South African conversations: Debunking Zuma’s claims that stress is a ‘white man’s disease’

Zuma stood up in front of the world earlier last week and said that the protestors and people were racist… he then stood up again and publicly claimed that he couldn’t suffer from stress as that was a white persons thing and there isn’t even a Zulu word for it.


In less that week, the President has stood up numerous times and publicly tried to make the current situation in South Africa racial, crafting his words to divide the country with racist tones but stating that only white people suffer from stress does more damage to fuelling myths around mental illnesses.

Instead of getting angry at the remarks, we decided to take a moment to learn about our fellow South African’s culture and called up a language professor to ask why the Zulu language did not have a word for stress.

His words… “of course there’s a Zulu word for stress, ingcindezi is actually a saying that can be used to explain worrisome or stressful times.”

“But because we are all South Africans and not actually divided by language, colloquially we would say iStress… it’s how language evolves over time when different cultures become closer to one another.”

Times Live had the same thought process and called in experts to discuss culture versus stress.

“So the existence of the word ‘ingcindezi’ means there is stress. It depends on what it is all about. It depends on which context Zuma was speaking and maybe in that context there is no stress. But there is stress.” said retired University of KwaZulu-Natal Zulu lecturer and cultural expert Ndela Ntshangase.

Ntshangase said stress could manifest itself in various forms‚ depending on the type of stress of a person was suffering from.

“Even with us when someone has stress it means that they are under pressure from something. Someone could suffer from stress of divorcing because he or she does not want to divorce.

“And there is also stress for rejection. And that person can have a serious stress which comes from being rejected. That’s why some people say there is nothing as painful as being rejected by someone you still love‚” he said.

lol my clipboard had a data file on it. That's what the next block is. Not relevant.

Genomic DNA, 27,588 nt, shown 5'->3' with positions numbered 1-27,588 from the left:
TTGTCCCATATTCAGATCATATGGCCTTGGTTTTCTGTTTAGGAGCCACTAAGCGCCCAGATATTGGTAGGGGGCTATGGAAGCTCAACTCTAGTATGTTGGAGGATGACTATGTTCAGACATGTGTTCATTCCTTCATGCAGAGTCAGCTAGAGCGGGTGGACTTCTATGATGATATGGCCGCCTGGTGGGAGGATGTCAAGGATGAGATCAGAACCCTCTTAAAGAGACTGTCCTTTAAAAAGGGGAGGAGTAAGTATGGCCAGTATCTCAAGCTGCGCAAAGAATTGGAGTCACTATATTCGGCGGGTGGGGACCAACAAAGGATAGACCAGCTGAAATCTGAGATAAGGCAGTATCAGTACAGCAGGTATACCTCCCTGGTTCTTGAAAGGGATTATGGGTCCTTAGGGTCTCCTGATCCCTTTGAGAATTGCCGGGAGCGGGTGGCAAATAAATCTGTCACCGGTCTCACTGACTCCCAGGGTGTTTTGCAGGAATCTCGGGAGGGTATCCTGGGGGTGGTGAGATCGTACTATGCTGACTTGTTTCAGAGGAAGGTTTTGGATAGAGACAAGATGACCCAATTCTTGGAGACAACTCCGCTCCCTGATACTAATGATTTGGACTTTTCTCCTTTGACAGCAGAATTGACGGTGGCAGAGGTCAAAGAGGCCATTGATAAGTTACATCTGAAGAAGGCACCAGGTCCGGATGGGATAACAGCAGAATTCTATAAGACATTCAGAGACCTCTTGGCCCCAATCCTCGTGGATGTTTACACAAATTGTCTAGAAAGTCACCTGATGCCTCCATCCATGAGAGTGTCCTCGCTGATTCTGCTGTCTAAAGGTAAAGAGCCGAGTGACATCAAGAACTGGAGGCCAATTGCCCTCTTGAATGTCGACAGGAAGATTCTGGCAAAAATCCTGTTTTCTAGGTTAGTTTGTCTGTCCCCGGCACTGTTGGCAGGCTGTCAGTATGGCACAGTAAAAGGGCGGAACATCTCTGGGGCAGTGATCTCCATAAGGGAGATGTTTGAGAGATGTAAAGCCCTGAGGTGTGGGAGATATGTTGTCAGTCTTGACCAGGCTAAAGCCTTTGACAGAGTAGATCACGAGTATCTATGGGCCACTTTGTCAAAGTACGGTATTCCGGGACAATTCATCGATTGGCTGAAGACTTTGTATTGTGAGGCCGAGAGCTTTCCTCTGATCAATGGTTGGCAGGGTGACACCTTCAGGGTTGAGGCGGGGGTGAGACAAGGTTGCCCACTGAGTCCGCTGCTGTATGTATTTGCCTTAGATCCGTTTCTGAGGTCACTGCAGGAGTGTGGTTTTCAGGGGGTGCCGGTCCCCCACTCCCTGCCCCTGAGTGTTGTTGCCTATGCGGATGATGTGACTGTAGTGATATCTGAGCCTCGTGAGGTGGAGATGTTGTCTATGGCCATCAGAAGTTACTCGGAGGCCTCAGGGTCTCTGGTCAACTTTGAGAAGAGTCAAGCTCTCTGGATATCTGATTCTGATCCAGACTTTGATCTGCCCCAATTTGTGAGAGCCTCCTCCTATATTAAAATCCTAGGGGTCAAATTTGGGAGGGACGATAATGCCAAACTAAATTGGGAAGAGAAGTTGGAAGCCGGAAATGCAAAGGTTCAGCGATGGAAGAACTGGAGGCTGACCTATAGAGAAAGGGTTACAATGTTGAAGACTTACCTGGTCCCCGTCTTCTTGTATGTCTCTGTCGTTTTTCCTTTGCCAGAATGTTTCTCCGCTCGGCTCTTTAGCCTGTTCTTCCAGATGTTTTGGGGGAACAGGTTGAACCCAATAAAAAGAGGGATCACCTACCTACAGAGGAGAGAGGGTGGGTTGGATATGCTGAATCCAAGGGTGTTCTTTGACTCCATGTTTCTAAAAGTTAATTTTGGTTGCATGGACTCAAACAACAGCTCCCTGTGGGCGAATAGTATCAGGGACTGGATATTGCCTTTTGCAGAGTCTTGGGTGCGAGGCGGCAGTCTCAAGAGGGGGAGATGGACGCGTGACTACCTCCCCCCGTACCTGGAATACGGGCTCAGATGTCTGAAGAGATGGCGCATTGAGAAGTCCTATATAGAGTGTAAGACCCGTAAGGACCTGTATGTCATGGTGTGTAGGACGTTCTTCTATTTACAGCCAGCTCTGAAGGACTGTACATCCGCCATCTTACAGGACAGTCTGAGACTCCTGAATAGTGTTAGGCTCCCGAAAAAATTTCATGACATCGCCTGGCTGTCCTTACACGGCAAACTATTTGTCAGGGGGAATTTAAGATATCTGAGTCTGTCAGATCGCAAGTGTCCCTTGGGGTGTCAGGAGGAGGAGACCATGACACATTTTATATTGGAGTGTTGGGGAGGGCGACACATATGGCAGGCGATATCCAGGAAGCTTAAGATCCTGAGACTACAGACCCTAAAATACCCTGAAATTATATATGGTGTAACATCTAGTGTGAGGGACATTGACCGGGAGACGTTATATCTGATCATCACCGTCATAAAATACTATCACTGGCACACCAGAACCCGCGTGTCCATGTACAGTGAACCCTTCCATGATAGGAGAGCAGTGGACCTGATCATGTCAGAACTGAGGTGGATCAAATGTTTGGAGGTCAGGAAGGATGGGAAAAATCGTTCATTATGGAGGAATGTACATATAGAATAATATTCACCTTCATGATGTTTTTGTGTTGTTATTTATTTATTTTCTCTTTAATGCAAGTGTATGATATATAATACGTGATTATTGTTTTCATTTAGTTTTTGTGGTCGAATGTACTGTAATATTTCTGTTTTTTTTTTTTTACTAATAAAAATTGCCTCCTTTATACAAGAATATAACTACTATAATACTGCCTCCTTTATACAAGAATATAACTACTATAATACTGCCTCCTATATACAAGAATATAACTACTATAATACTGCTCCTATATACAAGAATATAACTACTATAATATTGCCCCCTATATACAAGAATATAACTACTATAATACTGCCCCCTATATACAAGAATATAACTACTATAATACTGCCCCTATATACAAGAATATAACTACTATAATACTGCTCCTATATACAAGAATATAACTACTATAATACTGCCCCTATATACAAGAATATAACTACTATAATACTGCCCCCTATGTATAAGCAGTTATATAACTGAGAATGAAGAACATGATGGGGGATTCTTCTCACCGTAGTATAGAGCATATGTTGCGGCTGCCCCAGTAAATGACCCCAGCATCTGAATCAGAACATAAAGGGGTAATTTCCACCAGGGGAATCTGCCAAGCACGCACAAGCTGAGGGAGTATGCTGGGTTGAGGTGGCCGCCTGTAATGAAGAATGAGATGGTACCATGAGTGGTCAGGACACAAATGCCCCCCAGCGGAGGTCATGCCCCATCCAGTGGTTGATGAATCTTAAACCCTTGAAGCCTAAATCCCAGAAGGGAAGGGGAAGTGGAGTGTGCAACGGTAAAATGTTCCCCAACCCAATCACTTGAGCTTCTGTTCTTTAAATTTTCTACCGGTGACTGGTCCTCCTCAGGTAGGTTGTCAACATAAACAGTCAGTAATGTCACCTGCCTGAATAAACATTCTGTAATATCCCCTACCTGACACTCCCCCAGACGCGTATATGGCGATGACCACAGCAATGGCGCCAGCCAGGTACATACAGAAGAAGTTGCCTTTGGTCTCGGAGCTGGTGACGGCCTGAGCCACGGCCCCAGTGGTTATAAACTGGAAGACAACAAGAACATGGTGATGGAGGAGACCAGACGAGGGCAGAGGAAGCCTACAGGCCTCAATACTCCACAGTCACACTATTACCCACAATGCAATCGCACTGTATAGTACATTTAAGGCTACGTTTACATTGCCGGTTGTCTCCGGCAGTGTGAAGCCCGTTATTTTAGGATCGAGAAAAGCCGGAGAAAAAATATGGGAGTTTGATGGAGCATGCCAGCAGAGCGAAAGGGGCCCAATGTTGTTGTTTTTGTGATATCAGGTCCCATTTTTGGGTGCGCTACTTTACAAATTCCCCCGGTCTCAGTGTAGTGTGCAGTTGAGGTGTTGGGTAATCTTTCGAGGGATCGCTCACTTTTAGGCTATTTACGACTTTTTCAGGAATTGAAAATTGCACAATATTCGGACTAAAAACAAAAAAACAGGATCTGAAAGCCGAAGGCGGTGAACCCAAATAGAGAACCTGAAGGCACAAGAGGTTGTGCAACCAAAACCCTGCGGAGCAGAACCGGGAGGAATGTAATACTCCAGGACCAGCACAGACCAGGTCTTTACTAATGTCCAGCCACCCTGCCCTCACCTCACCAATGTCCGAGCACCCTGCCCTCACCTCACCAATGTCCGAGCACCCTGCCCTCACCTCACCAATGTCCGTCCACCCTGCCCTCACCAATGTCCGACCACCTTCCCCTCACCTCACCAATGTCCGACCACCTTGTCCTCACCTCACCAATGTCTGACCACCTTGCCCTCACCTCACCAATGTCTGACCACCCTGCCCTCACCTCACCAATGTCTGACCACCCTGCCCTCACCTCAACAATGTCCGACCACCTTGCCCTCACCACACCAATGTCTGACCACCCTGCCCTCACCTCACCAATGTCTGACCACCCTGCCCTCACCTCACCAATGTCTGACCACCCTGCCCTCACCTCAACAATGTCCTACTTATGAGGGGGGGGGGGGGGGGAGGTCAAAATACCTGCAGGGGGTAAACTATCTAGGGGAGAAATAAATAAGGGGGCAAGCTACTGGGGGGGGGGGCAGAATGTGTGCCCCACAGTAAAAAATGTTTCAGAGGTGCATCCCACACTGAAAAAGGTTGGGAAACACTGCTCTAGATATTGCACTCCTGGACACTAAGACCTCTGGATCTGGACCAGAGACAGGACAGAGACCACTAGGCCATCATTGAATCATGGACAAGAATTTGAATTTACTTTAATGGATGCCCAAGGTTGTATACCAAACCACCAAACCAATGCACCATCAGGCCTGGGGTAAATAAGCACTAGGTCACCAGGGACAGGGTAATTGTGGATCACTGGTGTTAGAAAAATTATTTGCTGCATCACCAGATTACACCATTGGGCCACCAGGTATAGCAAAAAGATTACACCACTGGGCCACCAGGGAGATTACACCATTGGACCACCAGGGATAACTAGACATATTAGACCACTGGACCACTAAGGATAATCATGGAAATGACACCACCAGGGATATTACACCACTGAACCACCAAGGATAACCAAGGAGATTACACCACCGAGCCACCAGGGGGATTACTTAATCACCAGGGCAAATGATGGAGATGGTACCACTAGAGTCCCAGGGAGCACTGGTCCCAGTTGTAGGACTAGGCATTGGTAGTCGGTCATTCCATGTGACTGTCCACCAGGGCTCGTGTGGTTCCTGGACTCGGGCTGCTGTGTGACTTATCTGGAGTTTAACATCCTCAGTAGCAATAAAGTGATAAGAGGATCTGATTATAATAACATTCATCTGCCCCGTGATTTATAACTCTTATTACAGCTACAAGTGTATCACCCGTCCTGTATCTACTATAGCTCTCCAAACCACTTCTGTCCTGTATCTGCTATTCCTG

But it was not the first time that Zuma had referred to stress as a white people’s disease.

In January last year‚ during the send-off of 19 students who were beneficiaries of bursaries from the Jacob Zuma Foundation who were going to study in Nigeria‚ Zuma‚ also speaking in Zulu at his official presidential residence in Durban‚ said if he listened to his critics he would have “that disease white people call stress but I don’t have it because I know better”.

Dr Nkini Phasha‚ board member of the South African Depression and Anxiety Group‚ said that Zuma’s utterances were “unfortunate”.

“This sort of narrative [that stress is exclusively an issue for white people] contributes to fuelling myths around mental illnesses‚” he said.

“This also fuels a stigma that is associated with mental health issues and it sets us back as a country. It further sets us back as we attempt to educate and empower our people when it comes with dealing with stress and accessing professional help they require‚” Phasha said.

According to the results of the South African Stress and Health study‚ Indians‚ coloured and blacks recorded psychological distress scores “significantly higher than scores reported by whites”.

“When considering stress exposure‚ the three non-white groups experience more undesirable life events when compared to whites.

“Only Africans and Indians report significantly more instances of unfair treatment than whites. Finally‚ the average psychological distress scores for Africans‚ Coloureds‚ and Indians are significantly higher than scores reported by whites‚” the study reads.

Clinical Psychologist‚ Ingrid Artus‚ said that stress was not a condition exclusive to one race group.

“In my practice I have seen people from all walks of life who suffer with stress and stress-related issues. I can assure you that all race groups experience stress‚” she said.

“Based on my experience‚ I have black‚ Indian‚ coloured and white clients who have all been affected by stress. It cannot be divided by race‚” she said.

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Sources: Times Live

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The Good Things Guy
Brent Lindeque is the founder and man in charge at Good Things Guy. Recognised as one of the Mail and Guardian’s Top 200 Young South African’s as well as a Primedia LeadSA Hero, Brent is a change maker, thought leader, radio host, foodie, vlogger, writer and all round good guy.

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